Merkel and her Christian Democratic party believed that Germany and other European countries could not longer afford their high wages and generous social benefits, in the light of international competition and the aging of the European population.

Adoption of the euro meant that nations with trade deficits, such as Greece, could no longer adjust by allowing their currencies to depreciate, which would make their exports cheaper and imports more expensive.  Instead they were expected to bring their government budgets into balance by privatizing public spending, cutting public spending and raising taxes.

Adam Tooze

Merkel’s response to the 2008 crash was pretty much the same as President Herbert Hoover’s and Treasury Secretary Andrew Mellon’s response to the 1929 crash:  Endure short-term economic pain, allow the economy to sort itself out and keep politics out of it.

The problem with this philosophy is that cutting back spending in time of recession makes an economy contract further and sends a country into a downward spiral.

Among economists, there are two broad philosophies of how to deal with recessions.  One is monetarism, which was advocated by Milton Friedman.   Monetarists attempt to stabilize an economy by adjusting the money supply and interest rates, but not directly tampering with private business.  Although Tooze didn’t say so in so many words, this was the Bernanke-Geithner-Summers approach.

By holding interest rates down to near-zero, they succeeded in reviving the financial markets.  This is unsustainable in the long run.  But every time they attempted to taper QE off, stock market investors panicked.  Meanwhile low interest rates enabled borrowing to finance corporate mergers and stock buybacks as against investment in the real economy.

The other philosophy is Keynesianism, which was advocated by John Maynard Keynes.   Keynesians believe that when an economy is stuck in recession, it can be jump-started by means of government spending to put people to work and create new economic activity.   Keynesians also advocate unemployment insurance and other social safety net programs that kick in when the economy goes down.

President Obama attempted a Keynesian stimulus program, a mixture of tax reductions and government spending programs, which was more than any European government did.

Tooze regarded Obama’s program as less than ideal, but better than nothing.   It was China, not the United States, that carried out a stimulus program on the scaled that Keynes would have advocated.

The Chinese government engaged in a massive infrastructure program, while Chinese businesses expanded.  Just one Chinese province, with a population the size of the UK and an economy the size of Greece, spent more to simulate its economy than the whole Obama stimulus plan.

The Chinese stimulus was indirectly helped by the Fed’s QE program, which helped keep worldwide interest rates down.  Of course there was nothing to stop the United States from also taking advantage of low interest rates to finance a big infrastructure plan.

The Chinese did run into some trouble.  Some of the business expansions failed, some of the infrastructure projects were apparently unnecessary and they had a serious downturn in 2015-2016.   But they rode it out and the Chinese economy kept on growing anyhow.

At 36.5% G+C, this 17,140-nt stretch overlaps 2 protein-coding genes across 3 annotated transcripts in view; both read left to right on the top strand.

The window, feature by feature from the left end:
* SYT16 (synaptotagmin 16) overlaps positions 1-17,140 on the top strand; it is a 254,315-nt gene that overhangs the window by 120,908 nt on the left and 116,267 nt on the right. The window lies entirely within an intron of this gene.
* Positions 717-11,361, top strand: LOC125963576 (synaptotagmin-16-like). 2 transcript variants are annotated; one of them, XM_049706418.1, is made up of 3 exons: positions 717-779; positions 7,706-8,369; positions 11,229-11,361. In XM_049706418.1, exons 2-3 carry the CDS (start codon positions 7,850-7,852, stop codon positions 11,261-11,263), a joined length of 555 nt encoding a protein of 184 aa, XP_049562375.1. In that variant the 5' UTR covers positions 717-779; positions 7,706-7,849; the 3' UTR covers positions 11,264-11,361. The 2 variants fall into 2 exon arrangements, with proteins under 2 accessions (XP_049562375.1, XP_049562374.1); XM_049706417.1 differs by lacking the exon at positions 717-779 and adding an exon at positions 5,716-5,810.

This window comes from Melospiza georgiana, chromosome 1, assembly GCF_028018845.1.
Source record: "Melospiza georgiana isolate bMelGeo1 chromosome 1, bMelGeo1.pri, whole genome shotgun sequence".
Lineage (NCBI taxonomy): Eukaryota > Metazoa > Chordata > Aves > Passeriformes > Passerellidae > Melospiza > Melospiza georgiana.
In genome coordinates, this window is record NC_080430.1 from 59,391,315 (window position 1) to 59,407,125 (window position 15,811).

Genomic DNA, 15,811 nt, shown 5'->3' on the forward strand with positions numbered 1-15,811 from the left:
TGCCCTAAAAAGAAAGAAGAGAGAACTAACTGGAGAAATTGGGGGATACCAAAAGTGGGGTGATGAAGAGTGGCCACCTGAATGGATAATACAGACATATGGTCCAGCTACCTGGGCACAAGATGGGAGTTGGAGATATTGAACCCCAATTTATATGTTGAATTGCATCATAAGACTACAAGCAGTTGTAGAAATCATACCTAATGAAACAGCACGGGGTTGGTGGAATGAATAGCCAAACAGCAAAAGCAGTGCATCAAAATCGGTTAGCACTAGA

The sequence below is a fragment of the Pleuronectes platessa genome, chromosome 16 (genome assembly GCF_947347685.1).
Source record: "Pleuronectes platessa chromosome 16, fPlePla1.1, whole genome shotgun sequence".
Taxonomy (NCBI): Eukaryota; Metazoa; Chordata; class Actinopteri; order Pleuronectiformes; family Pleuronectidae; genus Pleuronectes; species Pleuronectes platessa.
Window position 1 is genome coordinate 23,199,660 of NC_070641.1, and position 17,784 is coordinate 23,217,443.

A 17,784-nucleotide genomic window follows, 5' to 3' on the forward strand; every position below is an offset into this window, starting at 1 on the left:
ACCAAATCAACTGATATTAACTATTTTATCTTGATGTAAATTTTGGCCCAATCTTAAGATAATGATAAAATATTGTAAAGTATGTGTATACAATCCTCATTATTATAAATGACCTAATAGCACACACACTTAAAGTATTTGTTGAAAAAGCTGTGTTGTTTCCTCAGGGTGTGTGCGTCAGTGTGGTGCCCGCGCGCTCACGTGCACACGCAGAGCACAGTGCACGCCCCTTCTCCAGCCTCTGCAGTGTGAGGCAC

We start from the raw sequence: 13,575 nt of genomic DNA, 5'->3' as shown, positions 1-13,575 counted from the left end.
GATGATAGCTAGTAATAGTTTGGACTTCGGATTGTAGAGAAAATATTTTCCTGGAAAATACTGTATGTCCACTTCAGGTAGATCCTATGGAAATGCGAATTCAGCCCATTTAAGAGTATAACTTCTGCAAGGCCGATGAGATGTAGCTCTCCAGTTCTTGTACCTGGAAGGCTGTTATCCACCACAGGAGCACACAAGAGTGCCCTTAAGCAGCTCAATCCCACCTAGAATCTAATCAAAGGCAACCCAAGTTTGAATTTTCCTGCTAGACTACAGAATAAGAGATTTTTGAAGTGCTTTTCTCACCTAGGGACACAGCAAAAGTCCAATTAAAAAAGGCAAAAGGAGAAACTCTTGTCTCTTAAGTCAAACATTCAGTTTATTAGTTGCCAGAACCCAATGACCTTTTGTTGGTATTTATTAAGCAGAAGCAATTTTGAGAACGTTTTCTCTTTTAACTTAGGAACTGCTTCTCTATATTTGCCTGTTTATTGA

In the years immediately prior to 2008, many Western leaders thought it was possible to insulate economic policy from politics.  Institutions such as the International Monetary Fund, the Federal Reserve System or the European Central Bank supposedly operated according to neutral economic criteria, which could not be questioned.

The years following showed how wrong this was, Tooze wrote.  Politics returned with a vengeance, and “vengeance” is the right word.  It took two forms, a left-wing revolt against big business and high finance and a nationalist revolt against international institutions.   It’s impossible to say how this will turn out.

Tooze said Democratic Party in the United States is a prime example of a responsible, conservative pro-business party.   Nancy Pelosi, Harry Reid, Barack Obama and Hillary Clinton were the ones who supported President Bush’s TARP plan; they were the ones who supported Bernanke, Geithner and Bush’s Treasury Secretary Hank Paulson.

But there is no progressive, pro-labor party for balance.  Instead, Tooze said, the Republican Party is controlled by its Tea Party wing, which is incapable of governing and is willing to shut down government to get its way.  Based on the record of the past 10 years, “it is incapable of legislating or cooperating effectively in government.”  President Trump does not tell the truth and does not make sense, Tooze wrote; he is “unmoored from the basic values of reason, logical consistency and factual evidence.”

What happens if there is another crisis as serious as in 2008?  Will the Trump administration be able to deal with it?  Will anyone?


Adam Tooze home page.

Adam Tooze blog.

Trans-Atlantic Power, Money and Politics by Adam Tooze.

Beyond the crash by Adam Tooze for The Guardian.

How the financial crisis led to the West’s confrontation with Putin by Adam Tooze for MarketWatch.

Crashed: How a Decade of Financial Crises Changed the World – review by Yanis Varoufakis for The Guardian.

In “Crashed,” Adam Tooze argues the 2008 financial crash never really ended by Eshe Nelson for Quartz.  [Added 8/29/2018]

How economists predicted the wrong financial crisis by Duncan Weldon for Prospect Magazine.